The New York Times describes how video footage of police activity during protests at the Republican National Convention contradicted the official version of events, and led to the dismissal of charges against roughly 400 protestors:
A sprawling body of visual evidence, made possible by inexpensive, lightweight cameras in the hands of private citizens, volunteer observers and the police themselves, has shifted the debate over precisely what happened on the streets during the week of the convention....WorldChanging has more info on a similar case:
Alexander Dunlop, who said he was arrested while going to pick up sushi....discovered that there were two versions of the same police tape: the one that was to be used as evidence in his trial had been edited at two spots, removing images that showed Mr. Dunlop behaving peacefully. When a volunteer film archivist found a more complete version of the tape and gave it to Mr. Dunlop's lawyer, prosecutors immediately dropped the charges and said that a technician had cut the material by mistake.
In Dennis Kyne's case, an officer testified in vivid detail that he kicked, squirmed and screamed, forcing four officers to restrain him. But the case was dropped when prosecutors were presented with a video by a documentary filmmaker showing Kyne descending the library steps on his own power, with the testifying officer nowhere in sight.The folks at WorldChanging see recording devices in the hands of private citizens as comprising a "participatory panopticon." For those who don't know, the panopticon is a mode of surveillance based on an architectural form devised in 1787 by Jeremy Bentham. Most people think of the panopticon as a prison, but Bentham also saw panoptic systems as a "means of extracting labor" from workers, and as an ideal tool for regulating madhouses, hospitals, and schools. As regards prisons and the like, Bentham's goal was to increase hidden surveillance to a practical maximum, while relying on the subjects' assumption of continuous surveillance to have a normative effect:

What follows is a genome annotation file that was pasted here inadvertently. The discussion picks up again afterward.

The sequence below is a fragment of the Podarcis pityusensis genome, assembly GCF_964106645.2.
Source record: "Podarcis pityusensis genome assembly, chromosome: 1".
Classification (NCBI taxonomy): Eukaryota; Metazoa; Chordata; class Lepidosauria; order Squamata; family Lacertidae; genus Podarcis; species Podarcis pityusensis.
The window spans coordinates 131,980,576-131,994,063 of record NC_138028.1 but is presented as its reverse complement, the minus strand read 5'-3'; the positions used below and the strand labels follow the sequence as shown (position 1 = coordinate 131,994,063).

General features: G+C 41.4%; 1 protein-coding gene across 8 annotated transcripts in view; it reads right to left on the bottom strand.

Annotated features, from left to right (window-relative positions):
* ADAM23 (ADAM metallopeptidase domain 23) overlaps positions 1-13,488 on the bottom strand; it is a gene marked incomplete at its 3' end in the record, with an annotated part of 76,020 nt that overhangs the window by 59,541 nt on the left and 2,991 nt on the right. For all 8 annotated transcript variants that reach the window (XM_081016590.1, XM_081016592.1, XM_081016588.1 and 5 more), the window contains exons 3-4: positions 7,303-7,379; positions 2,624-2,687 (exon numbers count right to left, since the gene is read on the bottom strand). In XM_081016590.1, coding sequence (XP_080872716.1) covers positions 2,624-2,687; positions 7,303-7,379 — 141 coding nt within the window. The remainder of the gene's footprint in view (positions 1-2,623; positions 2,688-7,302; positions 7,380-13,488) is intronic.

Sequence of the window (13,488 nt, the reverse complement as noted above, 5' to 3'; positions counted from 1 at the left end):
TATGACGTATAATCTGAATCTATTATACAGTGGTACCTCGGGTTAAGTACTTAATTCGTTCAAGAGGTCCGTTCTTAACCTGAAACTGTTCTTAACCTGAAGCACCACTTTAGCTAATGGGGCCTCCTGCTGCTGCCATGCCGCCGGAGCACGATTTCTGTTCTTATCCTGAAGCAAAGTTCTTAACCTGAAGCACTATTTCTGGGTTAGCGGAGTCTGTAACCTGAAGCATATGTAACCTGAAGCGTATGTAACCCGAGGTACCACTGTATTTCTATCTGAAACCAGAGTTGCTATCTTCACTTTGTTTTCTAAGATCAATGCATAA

[T]he persons to be inspected should always feel themselves as if under inspection, at least as standing a great chance of being so....It's very satisfying to imagine a reversal of this system, in which the many watch the few (needless to say, the innocent have nothing to fear). In reality, of course, the power relations are not quite that simple. The "participatory panopticon" is itself subject to surveillance, and to having its evidence seized and destroyed. But as recording devices get smaller, more inobtrusive, and more numerous, they may become effectively impossible to thwart.
You can find more information on how video documentation is being used to protect human rights here.